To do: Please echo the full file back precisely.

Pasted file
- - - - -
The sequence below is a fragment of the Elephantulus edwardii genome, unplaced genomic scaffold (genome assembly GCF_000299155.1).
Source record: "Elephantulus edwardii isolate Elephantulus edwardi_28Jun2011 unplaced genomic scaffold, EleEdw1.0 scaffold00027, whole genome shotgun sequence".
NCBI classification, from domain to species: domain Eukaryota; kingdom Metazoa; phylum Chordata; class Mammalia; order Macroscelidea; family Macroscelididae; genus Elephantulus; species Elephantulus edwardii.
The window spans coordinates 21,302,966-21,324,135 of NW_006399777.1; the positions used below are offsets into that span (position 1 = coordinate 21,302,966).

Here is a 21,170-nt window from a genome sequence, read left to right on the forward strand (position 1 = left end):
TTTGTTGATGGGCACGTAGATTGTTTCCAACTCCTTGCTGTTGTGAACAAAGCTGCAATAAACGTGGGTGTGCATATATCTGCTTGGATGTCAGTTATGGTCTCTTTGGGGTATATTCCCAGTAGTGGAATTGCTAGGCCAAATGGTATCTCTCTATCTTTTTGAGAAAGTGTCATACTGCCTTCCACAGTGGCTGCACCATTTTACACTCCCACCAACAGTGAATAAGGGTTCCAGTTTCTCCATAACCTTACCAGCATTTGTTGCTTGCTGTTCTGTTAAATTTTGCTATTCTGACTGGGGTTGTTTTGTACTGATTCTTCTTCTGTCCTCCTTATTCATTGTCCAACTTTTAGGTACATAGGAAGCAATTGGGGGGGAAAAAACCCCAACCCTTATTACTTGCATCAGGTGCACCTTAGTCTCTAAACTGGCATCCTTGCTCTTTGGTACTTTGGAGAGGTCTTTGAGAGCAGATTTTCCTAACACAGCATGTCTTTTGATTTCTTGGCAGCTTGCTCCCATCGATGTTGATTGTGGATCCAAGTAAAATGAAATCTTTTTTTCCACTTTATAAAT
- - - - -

The sequence below is a fragment of the Elephantulus edwardii genome, unplaced genomic scaffold (genome assembly GCF_000299155.1).
Source record: "Elephantulus edwardii isolate Elephantulus edwardi_28Jun2011 unplaced genomic scaffold, EleEdw1.0 scaffold00027, whole genome shotgun sequence".
NCBI classification, from domain to species: domain Eukaryota; kingdom Metazoa; phylum Chordata; class Mammalia; order Macroscelidea; family Macroscelididae; genus Elephantulus; species Elephantulus edwardii.
The window spans coordinates 21,302,966-21,324,135 of NW_006399777.1; the positions used below are offsets into that span (position 1 = coordinate 21,302,966).

Here is a 21,170-nt window from a genome sequence, read left to right on the forward strand (position 1 = left end):
TTTGTTGATGGGCACGTAGATTGTTTCCAACTCCTTGCTGTTGTGAACAAAGCTGCAATAAACGTGGGTGTGCATATATCTGCTTGGATGTCAGTTATGGTCTCTTTGGGGTATATTCCCAGTAGTGGAATTGCTAGGCCAAATGGTATCTCTCTATCTTTTTGAGAAAGTGTCATACTGCCTTCCACAGTGGCTGCACCATTTTACACTCCCACCAACAGTGAATAAGGGTTCCAGTTTCTCCATAACCTTACCAGCATTTGTTGCTTGCTGTTCTGTTAAATTTTGCTATTCTGACTGGGGTTGTTTTGTACTGATTCTTCTTCTGTCCTCCTTATTCATTGTCCAACTTTTAGGTACATAGGAAGCAATTGGGGGGGAAAAAACCCCAACCCTTATTACTTGCATCAGGTGCACCTTAGTCTCTAAACTGGCATCCTTGCTCTTTGGTACTTTGGAGAGGTCTTTGAGAGCAGATTTTCCTAACACAGCATGTCTTTTGATTTCTTGGCAGCTTGCTCCCATCGATGTTGATTGTGGATCCAAGTAAAATGAAATCTTTTTTTCCACTTTATAAAT